“You can argue that Biden is the toughest candidate in the race, or that he’s old and it’s mean to pick on him, but you can’t do both.”
Adam Serwer is exactly right—unsurprisingly—about the treatment of Joe Biden. “The last thing Democrats should be doing, if they want to win the next presidential election,” he writes, “is nominating a candidate who can’t handle an opponent being unfair.”
. in the fall: "Democrats who shy away from exploiting their rivals’ weaknesses are not doing their party a favor: They are preventing primary voters from determining [who] has the strength to sustain whatever Trump [is] going to throw at them"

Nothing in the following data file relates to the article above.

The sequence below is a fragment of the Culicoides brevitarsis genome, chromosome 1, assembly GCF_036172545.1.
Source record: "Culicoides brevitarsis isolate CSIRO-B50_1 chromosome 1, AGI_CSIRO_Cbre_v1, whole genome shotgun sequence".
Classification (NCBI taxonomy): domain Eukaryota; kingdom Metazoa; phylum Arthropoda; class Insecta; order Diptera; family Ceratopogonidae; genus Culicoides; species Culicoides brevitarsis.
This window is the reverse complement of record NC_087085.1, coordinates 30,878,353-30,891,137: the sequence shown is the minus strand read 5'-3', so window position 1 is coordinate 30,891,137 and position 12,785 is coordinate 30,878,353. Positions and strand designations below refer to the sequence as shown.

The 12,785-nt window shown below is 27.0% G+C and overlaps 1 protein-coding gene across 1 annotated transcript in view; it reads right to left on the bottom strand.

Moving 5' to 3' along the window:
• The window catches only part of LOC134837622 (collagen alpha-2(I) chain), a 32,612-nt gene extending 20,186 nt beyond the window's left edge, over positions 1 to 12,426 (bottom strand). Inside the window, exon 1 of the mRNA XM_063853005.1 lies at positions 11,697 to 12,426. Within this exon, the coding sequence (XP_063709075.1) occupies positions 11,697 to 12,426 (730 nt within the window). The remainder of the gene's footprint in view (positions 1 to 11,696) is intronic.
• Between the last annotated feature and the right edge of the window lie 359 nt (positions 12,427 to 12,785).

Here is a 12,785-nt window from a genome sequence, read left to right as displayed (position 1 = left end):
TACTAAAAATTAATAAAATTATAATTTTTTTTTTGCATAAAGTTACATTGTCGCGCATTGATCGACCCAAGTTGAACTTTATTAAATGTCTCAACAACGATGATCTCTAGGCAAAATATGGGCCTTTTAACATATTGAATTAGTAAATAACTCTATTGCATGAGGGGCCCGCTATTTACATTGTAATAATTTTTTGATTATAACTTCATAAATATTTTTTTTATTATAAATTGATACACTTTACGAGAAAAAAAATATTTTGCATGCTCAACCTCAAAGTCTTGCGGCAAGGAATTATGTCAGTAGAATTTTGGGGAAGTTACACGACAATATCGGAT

"Whatever Biden would get from Trump would be cheaper, dirtier, and nastier than anything his Democratic opponents will offer," argues Adam Serwer. "And if he can’t take that, then Democrats ... should probably look elsewhere."
"Whatever Biden would get from Trump would be cheaper, dirtier, and nastier than anything his Democratic opponents will offer," argues . "And if he can’t take that, then Democrats ... should probably look elsewhere."
Adam Serwer is correct. Primaries are an opportunity to flush out weaknesses in a campaign, and covering them up by shaming candidates for bringing up uncomfortable topics is counterproductive.